A member of the public addresses Wyandanch Public Library trustees at...

A member of the public addresses Wyandanch Public Library trustees at a meeting Monday. Credit: Rick Kopstein

The Wyandanch Public Library has hired an outside attorney to "address the matter of Kwaisi McCorvey," a library custodian who last month pleaded guilty to raping a teenager in 2016.

Sources with knowledge of the attorney's hiring said library officials are seeking to fire McCorvey, who is a Civil Service employee. State law sets a disciplinary procedure for firing such a worker.

Library officials released a statement from their attorney, Shawn Cullinane, saying Manhattan lawyer Noemi Baez — who will bill $250 an hour — was hired to "address the matter of Kwaisi McCorvey."

McCorvey couldn't be reached for comment Tuesday evening.

The library board suspended McCorvey, the facility's head custodian, with pay a week after his February arrest in the rape case.

In September, he pleaded guilty to third-degree rape and child endangerment in Suffolk County Court, admitting he sexually assaulted a 16-year-old girl in North Amityville in 2016. He remains on the payroll, despite not working for months.

Community members pressed library board trustees at a meeting Monday night about whether they planned to fire McCorvey, 51, of Farmingdale.

“I can’t in good conscience bring my daughter down here knowing these allegations,” Wyandanch resident Shawn Haynes, 46, told the board on Monday. “What’s being done?”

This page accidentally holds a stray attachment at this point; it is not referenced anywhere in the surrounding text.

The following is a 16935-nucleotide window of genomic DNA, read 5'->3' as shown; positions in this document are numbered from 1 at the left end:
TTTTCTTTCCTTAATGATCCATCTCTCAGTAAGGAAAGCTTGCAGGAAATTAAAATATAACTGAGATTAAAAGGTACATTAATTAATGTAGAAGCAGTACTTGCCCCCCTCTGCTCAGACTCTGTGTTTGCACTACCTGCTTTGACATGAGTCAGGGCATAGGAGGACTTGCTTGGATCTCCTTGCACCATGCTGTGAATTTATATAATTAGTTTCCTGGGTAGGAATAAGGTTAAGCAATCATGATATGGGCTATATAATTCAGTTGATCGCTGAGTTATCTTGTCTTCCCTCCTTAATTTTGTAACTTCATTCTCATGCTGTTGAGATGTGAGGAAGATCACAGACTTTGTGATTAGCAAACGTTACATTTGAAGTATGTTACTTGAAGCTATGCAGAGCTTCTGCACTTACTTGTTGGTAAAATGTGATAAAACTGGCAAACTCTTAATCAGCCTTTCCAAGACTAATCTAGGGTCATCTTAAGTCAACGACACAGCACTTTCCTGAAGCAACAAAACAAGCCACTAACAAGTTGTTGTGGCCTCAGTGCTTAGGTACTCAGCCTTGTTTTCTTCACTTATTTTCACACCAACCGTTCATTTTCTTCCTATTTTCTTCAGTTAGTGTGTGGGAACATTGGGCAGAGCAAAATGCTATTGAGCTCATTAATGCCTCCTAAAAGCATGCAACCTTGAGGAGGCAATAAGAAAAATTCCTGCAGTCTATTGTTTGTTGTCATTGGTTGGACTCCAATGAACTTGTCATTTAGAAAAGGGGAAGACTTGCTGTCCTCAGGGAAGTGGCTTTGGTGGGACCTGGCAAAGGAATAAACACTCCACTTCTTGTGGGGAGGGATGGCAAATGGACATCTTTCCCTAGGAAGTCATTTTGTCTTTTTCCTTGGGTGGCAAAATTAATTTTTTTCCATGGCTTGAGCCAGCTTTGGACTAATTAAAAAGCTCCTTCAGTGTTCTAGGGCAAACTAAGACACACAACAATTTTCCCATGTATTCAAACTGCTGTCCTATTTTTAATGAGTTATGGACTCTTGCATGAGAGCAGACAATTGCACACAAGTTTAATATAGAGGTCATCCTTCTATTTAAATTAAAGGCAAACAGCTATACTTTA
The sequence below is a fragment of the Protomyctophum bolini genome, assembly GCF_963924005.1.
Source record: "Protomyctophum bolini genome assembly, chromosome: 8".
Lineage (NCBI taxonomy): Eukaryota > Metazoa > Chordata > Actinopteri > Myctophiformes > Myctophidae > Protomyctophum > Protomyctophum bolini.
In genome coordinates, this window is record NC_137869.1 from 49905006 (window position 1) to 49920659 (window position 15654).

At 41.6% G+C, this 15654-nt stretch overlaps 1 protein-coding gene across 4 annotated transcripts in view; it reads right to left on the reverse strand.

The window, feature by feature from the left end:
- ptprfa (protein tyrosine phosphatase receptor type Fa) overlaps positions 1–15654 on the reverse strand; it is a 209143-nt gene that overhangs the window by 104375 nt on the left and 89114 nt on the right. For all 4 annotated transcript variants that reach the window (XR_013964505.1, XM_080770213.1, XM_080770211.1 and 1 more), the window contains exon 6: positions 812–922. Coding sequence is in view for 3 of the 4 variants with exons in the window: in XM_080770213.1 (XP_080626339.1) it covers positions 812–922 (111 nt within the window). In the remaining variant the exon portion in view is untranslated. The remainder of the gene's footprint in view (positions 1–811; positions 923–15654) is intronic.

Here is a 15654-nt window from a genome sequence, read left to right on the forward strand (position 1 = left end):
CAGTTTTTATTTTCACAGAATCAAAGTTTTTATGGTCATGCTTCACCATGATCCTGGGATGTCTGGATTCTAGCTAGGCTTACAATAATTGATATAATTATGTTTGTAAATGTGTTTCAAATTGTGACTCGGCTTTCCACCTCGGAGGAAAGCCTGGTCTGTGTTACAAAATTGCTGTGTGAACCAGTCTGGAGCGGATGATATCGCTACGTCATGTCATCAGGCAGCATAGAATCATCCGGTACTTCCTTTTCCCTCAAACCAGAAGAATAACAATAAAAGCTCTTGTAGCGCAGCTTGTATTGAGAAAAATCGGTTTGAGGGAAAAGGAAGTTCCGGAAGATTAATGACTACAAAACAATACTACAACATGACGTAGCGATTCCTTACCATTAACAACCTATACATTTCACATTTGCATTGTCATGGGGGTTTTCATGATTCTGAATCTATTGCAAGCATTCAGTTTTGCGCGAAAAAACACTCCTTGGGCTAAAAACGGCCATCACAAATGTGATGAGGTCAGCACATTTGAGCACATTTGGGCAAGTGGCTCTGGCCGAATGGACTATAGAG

Cullinane referred to state Civil Service rules while replying during Monday's meeting and said officials are “pursuing the issue through special counsel to determine what the library can do.”

The victim in the rape case filed a notice of claim in July seeking $30 million in damages while naming McCorvey, the library and former and current library trustees as defendants.

The newspaper isn't publishing the young woman's name because she is a sexual assault victim.

The litigation, a precursor to a civil lawsuit, alleges McCorvey sexually abused the young woman when she was a minor during encounters that happened at the library between 2016 and 2018. He hasn't been criminally charged in connection with those allegations.

A confidential memo revealed the young woman reported to the library's director in September 2021 that she had sexual encounters with McCorvey in the library when she was 16, but McCorvey remained on the job until his February arrest.

At Monday's meeting, another Wyandanch resident suggested the library's employee handbook, which officials said is being updated, should address employee criminal convictions. Cullinane replied that such language is “being considered.”

Cullinane said Tuesday that the handbook, written in 2005 and updated in 2011, doesn't have anything “regarding the issue of criminal activity, convictions, arrests that would trigger some type of disciplinary action.”

Court records show McCorvey had two felony convictions before his hiring and has had several misdemeanor convictions since then. McCorvey has worked at the library since 2007 and collects a base salary of $65,494. 

A library trying to terminate a Civil Service employee must follow the procedure outlined under section 75 of state Civil Service law, Suffolk County spokeswoman Marykate Guilfoyle said.

The law states an employee must have a hearing based on the “charges of incompetence or misconduct,” and pending that hearing, an employee can be suspended without pay for up to 30 days.

The law also says an employer has up to 18 months “after the occurrence of the alleged incompetency or misconduct” to begin the termination process.

Haynes said after Monday's meeting that trustees should have fired McCorvey already.

“I’ve seen people fired from their jobs for a lot less,” the Wyandanch resident added. “The fact that he’s still getting paid with taxpayer dollars is disgusting.”

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